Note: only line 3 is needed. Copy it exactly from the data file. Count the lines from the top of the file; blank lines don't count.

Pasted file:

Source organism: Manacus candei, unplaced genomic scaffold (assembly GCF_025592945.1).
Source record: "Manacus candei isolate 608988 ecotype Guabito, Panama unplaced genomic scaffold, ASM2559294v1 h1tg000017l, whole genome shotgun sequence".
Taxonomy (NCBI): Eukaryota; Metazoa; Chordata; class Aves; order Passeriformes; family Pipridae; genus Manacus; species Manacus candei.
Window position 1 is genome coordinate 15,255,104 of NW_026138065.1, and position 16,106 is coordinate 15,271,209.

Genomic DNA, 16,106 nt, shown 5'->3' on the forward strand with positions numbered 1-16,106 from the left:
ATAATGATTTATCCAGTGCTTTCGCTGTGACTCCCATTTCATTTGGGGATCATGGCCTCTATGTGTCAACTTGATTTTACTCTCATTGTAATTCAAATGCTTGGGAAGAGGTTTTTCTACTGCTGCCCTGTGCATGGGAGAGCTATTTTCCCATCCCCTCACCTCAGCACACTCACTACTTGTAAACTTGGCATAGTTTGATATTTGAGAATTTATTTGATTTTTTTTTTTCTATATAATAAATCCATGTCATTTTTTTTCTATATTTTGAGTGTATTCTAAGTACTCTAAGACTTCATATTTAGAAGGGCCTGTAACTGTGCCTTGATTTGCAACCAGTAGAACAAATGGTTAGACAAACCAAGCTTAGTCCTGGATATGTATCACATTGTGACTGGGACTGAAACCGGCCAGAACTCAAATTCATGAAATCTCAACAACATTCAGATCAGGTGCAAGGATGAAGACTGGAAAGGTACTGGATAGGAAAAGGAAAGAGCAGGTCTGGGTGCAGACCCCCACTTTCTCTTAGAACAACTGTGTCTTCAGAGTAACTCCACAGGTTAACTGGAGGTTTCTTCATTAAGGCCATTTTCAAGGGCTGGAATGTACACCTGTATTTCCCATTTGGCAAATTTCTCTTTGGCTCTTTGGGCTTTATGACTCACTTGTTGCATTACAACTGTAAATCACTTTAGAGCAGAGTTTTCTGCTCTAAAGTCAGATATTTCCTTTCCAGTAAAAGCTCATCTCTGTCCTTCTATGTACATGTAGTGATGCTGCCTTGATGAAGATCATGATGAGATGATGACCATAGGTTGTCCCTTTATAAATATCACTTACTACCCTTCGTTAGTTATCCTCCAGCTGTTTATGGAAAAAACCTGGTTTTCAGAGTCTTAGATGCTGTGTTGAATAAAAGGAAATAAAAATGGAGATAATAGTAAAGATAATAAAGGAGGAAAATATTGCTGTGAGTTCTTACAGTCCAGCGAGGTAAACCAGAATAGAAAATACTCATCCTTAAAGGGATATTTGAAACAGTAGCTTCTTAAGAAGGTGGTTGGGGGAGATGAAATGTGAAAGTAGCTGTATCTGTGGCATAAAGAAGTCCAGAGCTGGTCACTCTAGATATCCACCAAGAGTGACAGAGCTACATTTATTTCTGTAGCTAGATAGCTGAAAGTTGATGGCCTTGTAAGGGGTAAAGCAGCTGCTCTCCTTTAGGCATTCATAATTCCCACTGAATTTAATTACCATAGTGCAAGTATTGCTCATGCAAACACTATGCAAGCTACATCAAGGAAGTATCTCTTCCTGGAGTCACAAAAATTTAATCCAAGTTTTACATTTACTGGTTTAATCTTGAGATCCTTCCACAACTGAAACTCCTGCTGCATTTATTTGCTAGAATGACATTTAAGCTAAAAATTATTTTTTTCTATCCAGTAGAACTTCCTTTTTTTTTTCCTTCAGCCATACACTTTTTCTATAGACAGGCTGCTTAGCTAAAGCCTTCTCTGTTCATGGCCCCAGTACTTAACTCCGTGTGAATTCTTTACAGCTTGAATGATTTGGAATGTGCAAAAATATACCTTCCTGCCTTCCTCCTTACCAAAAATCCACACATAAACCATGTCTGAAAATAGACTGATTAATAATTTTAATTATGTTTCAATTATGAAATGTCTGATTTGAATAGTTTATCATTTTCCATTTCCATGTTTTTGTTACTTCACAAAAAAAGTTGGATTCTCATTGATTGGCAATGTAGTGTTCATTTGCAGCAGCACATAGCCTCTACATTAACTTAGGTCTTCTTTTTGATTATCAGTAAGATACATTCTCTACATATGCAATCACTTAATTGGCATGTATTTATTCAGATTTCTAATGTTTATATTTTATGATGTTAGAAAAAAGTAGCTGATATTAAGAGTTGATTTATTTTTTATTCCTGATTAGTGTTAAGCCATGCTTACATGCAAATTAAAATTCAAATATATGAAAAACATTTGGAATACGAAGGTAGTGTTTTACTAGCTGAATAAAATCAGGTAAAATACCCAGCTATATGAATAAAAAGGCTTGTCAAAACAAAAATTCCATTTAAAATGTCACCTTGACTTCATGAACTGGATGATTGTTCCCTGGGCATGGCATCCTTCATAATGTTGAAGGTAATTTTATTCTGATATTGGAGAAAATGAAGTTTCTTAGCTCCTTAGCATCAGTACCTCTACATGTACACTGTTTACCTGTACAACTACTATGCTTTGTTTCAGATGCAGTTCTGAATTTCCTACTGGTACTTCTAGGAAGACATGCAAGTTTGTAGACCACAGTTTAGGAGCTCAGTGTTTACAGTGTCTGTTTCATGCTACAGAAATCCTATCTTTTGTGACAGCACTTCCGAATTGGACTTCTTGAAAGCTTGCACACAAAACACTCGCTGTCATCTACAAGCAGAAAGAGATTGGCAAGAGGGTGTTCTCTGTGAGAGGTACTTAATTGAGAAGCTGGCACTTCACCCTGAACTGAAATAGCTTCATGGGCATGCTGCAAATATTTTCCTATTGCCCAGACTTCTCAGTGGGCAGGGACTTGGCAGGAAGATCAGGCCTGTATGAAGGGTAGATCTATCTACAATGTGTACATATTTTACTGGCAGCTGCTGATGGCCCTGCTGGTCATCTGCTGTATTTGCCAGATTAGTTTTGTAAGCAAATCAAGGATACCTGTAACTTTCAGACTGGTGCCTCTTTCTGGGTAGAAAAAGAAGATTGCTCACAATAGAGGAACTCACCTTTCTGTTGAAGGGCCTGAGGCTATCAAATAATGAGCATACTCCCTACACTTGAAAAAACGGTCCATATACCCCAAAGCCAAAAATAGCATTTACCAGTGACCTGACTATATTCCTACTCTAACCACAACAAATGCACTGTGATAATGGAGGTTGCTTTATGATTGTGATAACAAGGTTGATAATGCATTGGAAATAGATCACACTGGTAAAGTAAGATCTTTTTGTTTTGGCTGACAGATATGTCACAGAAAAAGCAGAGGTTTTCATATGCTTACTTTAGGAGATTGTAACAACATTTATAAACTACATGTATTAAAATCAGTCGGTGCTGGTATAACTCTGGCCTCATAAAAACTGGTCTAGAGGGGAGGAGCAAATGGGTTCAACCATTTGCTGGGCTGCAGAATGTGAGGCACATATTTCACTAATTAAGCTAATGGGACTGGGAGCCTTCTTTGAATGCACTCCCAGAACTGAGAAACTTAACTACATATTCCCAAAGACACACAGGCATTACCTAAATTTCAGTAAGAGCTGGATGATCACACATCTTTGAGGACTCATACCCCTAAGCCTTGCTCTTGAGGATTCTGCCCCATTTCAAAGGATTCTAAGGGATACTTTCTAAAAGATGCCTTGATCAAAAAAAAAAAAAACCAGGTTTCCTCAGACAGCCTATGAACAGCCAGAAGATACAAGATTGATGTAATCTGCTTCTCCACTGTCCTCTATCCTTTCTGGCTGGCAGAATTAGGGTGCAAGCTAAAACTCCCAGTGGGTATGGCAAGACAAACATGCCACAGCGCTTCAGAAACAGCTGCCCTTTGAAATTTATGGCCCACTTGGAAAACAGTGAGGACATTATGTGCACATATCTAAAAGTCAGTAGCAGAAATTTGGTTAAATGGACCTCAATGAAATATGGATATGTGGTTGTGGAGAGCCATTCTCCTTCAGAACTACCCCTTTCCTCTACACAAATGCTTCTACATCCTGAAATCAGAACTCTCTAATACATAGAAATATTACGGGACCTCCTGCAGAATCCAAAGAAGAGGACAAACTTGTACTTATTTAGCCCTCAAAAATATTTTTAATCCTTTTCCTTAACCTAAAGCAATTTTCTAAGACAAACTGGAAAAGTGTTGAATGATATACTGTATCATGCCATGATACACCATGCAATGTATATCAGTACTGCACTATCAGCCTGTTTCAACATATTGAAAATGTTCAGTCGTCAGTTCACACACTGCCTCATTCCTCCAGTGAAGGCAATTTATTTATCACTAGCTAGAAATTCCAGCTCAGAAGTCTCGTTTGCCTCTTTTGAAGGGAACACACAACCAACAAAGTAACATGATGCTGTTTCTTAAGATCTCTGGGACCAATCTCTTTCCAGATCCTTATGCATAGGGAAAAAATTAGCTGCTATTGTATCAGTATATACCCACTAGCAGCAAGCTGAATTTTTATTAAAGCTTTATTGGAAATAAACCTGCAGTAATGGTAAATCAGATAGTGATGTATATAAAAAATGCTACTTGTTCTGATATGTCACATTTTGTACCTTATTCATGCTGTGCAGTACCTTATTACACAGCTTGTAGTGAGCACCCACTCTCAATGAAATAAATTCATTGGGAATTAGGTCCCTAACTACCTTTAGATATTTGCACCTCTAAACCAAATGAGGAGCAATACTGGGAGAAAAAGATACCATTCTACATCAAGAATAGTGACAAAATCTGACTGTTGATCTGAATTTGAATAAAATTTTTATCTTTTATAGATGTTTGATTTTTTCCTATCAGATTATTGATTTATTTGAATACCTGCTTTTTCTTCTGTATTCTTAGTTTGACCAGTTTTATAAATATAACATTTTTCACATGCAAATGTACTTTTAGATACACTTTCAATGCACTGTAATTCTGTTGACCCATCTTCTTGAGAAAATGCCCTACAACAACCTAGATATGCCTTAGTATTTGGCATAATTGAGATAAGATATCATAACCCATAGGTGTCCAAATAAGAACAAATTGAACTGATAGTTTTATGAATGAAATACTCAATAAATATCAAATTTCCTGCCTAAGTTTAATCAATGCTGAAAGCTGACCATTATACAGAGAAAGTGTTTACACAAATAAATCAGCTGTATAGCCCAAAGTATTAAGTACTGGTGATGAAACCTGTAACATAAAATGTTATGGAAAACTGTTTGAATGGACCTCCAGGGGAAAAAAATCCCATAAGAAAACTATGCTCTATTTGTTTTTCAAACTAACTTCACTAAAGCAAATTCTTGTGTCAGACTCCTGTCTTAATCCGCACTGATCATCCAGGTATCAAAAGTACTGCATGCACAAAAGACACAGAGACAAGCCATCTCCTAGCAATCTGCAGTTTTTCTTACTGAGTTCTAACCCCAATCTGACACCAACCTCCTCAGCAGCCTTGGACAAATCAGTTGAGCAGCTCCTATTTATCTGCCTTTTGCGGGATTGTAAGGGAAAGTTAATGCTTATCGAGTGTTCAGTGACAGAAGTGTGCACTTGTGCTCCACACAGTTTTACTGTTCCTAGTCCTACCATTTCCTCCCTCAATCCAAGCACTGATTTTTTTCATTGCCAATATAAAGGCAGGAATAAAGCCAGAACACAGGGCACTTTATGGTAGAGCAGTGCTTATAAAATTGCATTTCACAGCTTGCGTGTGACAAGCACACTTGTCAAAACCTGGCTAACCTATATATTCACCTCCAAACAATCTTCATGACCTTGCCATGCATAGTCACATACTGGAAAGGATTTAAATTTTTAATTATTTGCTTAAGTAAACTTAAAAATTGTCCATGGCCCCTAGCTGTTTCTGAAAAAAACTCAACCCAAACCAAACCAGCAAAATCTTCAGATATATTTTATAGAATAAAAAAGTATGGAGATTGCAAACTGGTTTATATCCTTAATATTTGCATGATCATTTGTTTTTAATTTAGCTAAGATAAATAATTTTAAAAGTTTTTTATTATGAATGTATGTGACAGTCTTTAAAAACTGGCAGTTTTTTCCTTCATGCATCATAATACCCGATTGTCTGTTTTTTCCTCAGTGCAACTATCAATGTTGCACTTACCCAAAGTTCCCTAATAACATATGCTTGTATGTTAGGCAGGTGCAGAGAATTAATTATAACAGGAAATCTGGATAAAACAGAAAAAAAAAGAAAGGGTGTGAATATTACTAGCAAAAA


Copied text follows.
Taxonomy (NCBI): Eukaryota; Metazoa; Chordata; class Aves; order Passeriformes; family Pipridae; genus Manacus; species Manacus candei.